It wasn't long ago investors were buying global consumer stocks in order to protect portfolios from a sliding U.S. economy. Now, with America on the mend and Europe on the skids, investors have turned their attention to America-centric companies, such as athletic apparel maker Under Armour (UA).
Under Armour's Europe exposure is small and growing.
Last quarter, the company generated $384 million in sales and only $21.8 million came from Europe. The rest came from North America, where the company has built a well known premium price brand.
Despite high unemployment in Italy and Spain, the third and fourth largest economies in the EU, Under Armour's emerging brand appears to be in the sweet spot of a transformation from infancy to adolescence.
Sales in the region were up 31.6% last quarter, nicely ahead of the respectable 22.9% growth the company notched overall. This suggests the small exposure to Europe is more a reflection of the company's emerging effort to build its brand overseas than a failure to crack into the market.
North America is getting stronger.
At the same time the company is enjoying growth in its nascent markets, North America is rebounding.
In the most recently reported month of April, U.S. retail sales were 6.4% higher than last year.
The category including sporting goods retailers saw sales climb 7.2%. And over the past three months clothing stores sales are 6.9% above the comparable three months last year.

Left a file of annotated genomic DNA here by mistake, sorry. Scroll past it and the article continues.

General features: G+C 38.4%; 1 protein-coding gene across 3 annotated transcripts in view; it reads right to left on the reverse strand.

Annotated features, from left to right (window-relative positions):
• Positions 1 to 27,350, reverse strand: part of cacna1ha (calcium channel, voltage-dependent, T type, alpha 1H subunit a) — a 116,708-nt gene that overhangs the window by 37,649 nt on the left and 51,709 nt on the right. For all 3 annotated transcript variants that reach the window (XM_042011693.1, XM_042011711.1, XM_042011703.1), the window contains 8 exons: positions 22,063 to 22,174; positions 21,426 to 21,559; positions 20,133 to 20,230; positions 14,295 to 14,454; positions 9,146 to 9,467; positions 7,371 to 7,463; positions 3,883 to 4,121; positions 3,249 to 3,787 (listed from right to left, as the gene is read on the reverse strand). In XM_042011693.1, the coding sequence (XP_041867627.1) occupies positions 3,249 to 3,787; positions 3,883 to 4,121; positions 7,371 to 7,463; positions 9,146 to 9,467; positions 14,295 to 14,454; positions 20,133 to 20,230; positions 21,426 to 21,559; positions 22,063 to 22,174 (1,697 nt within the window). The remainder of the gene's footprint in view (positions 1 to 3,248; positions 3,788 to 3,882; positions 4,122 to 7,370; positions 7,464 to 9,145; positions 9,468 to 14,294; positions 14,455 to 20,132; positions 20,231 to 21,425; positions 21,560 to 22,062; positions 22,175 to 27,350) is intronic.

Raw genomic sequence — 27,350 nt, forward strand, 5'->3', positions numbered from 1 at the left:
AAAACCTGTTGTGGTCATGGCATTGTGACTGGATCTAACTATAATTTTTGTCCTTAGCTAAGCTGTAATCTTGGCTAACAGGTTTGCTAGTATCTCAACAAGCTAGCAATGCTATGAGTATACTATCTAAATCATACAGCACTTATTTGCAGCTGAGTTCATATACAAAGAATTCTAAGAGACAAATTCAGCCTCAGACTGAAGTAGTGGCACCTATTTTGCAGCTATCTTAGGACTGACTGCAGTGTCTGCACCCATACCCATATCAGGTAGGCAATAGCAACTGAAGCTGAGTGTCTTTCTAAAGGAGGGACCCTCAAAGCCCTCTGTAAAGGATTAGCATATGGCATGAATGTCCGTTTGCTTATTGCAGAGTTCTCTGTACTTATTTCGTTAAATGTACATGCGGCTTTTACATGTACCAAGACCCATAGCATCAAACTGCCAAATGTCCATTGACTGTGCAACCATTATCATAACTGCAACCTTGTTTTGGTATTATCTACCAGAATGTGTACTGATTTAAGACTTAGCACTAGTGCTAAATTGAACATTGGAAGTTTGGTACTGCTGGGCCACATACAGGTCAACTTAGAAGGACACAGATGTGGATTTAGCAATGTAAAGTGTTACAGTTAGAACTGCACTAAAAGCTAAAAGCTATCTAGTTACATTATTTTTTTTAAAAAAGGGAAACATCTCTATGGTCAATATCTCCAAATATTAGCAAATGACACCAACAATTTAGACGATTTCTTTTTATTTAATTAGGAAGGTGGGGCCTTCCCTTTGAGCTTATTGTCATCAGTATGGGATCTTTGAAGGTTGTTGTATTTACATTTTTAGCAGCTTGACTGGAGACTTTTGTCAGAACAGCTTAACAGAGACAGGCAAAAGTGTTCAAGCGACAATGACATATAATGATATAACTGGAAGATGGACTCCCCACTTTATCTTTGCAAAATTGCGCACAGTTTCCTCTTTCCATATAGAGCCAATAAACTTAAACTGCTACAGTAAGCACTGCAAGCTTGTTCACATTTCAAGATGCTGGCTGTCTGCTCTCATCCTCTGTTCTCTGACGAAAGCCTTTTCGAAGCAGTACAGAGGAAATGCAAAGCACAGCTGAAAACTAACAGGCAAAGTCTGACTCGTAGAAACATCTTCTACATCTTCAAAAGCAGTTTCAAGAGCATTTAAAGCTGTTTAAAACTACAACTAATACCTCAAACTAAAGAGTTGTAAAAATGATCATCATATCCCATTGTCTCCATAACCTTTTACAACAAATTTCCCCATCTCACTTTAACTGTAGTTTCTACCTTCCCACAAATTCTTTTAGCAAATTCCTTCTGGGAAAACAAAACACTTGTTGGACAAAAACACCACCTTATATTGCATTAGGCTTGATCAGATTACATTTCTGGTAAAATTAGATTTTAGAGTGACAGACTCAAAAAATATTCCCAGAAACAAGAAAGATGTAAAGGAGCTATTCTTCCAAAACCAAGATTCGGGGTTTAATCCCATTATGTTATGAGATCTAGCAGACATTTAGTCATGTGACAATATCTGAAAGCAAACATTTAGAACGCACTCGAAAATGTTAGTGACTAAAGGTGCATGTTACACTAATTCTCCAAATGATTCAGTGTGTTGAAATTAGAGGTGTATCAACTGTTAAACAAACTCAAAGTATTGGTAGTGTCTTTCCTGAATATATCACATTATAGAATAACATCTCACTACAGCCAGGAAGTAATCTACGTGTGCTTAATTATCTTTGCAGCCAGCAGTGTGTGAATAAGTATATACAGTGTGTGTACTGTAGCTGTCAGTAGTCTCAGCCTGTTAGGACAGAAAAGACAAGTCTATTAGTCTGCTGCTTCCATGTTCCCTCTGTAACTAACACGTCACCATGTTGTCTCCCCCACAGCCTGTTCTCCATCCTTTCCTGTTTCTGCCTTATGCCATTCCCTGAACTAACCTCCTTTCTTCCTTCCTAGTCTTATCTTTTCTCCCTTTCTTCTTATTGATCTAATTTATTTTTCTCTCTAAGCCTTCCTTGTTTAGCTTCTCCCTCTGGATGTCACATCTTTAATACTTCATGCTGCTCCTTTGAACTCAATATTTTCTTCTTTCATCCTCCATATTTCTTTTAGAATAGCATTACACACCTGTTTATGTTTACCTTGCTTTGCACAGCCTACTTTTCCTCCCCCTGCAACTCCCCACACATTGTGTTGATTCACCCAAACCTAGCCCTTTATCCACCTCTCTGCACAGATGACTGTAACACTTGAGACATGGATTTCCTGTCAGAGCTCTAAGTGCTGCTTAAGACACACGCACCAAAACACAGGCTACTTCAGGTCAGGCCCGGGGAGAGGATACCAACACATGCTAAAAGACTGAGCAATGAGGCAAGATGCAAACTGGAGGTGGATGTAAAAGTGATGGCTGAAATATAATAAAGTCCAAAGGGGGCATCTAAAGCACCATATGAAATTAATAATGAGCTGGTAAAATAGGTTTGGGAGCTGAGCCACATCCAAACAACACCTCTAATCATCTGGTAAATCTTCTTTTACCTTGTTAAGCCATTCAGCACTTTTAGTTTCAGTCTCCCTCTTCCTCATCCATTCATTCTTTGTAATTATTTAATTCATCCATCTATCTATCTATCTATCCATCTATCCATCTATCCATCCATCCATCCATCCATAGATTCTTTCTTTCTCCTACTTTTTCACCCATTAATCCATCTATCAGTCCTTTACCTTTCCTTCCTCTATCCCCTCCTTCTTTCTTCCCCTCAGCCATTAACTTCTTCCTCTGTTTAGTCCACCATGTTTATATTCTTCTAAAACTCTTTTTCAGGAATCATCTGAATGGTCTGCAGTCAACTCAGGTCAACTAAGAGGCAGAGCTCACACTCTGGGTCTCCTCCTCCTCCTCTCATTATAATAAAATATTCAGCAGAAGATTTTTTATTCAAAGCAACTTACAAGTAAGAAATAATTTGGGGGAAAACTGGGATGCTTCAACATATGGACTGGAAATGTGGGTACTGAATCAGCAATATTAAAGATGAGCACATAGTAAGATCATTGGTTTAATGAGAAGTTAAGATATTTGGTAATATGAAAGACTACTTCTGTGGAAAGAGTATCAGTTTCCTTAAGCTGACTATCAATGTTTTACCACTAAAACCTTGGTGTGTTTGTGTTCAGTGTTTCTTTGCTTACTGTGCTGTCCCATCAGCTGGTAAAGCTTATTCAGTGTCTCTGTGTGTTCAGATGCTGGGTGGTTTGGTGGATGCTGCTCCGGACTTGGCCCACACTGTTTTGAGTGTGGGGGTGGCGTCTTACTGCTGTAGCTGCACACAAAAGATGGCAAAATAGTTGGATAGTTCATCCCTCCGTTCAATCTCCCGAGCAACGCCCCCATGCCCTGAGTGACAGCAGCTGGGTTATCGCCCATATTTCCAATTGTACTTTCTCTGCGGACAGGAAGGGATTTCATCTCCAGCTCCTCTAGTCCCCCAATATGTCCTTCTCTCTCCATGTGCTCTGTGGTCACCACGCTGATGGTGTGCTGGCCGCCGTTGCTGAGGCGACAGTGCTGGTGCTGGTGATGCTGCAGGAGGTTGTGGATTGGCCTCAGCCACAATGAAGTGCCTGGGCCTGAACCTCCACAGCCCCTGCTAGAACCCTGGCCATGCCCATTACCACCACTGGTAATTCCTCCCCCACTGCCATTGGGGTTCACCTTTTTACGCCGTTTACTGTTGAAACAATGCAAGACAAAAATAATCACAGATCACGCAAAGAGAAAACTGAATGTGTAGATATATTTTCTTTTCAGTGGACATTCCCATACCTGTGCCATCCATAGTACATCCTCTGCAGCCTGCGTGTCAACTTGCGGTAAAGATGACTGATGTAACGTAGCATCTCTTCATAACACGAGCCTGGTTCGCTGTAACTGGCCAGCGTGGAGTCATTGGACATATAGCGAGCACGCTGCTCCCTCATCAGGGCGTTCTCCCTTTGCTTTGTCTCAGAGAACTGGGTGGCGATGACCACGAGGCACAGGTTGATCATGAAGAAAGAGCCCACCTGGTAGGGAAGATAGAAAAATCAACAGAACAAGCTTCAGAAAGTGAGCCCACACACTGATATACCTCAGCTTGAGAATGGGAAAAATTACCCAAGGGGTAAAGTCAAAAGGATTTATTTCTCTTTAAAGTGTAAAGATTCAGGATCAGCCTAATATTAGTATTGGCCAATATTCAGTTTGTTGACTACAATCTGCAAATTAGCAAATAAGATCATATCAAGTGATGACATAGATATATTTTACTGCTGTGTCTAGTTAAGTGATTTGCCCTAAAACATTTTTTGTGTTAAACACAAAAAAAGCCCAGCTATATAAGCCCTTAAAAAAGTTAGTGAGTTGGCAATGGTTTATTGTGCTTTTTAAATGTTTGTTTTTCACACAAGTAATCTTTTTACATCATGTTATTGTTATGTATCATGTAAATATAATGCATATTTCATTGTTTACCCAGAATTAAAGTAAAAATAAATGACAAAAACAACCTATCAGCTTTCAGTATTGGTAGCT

Part of the reason for the success remains innovation. Under Armour's wicking technology revamped athletic apparel brought the industry out of malaise and inspired a move away from Rocky Balboa inspired sweats.
Today, athletes of all ages are concerned with both performance and appearance. And that means a broader audience for Under Armour products.
The company's biggest U.S. retail partner, Dick's Sporting Goods (DKS), seems to agree.
In mid May the company upped its FY12 guidance on the heels of 8.4% comparable store sales growth in Q1. Success at sporting goods retailers like Dick's means higher inventory turns for Under Armour. And that's good for shareholders.
Product growth is strong across categories.
While Nike (NKE) leveraged footwear to grab share in apparel, Under Armour is leveraging apparel to grab share in footwear. The company's strategy seems to be working as footwear sales increased 23.8% last quarter to $63.6 million. Accessories sales were also up strongly, rising 25.9% to $29.6 million. Both remain dwarfed by apparel, which accounted for $283 million in sales, up 22.9%. But each offers significant opportunity for growth.
And, while cotton prices acted as a drag on margins the past few quarters, they've retreated significantly from last summer's peak. This means margins will start to see relief as the year progresses.
This is doubly good given the company has been expanding its direct-to-consumer channel, with new stores and a new e-commerce site.
The efforts helped related sales climb 48.6% in Q1 from last year. This brings direct-to-consumer to 25% of total sales, up from 20% a year ago. And since direct sales offer higher average selling prices, the affect of lower cotton prices on margins should be even greater.
Couple emerging growth in what remains the globe's biggest economy with an established market position in retailers across the United States and you have a stock positioned to grow regardless of widening Spanish credit default swaps.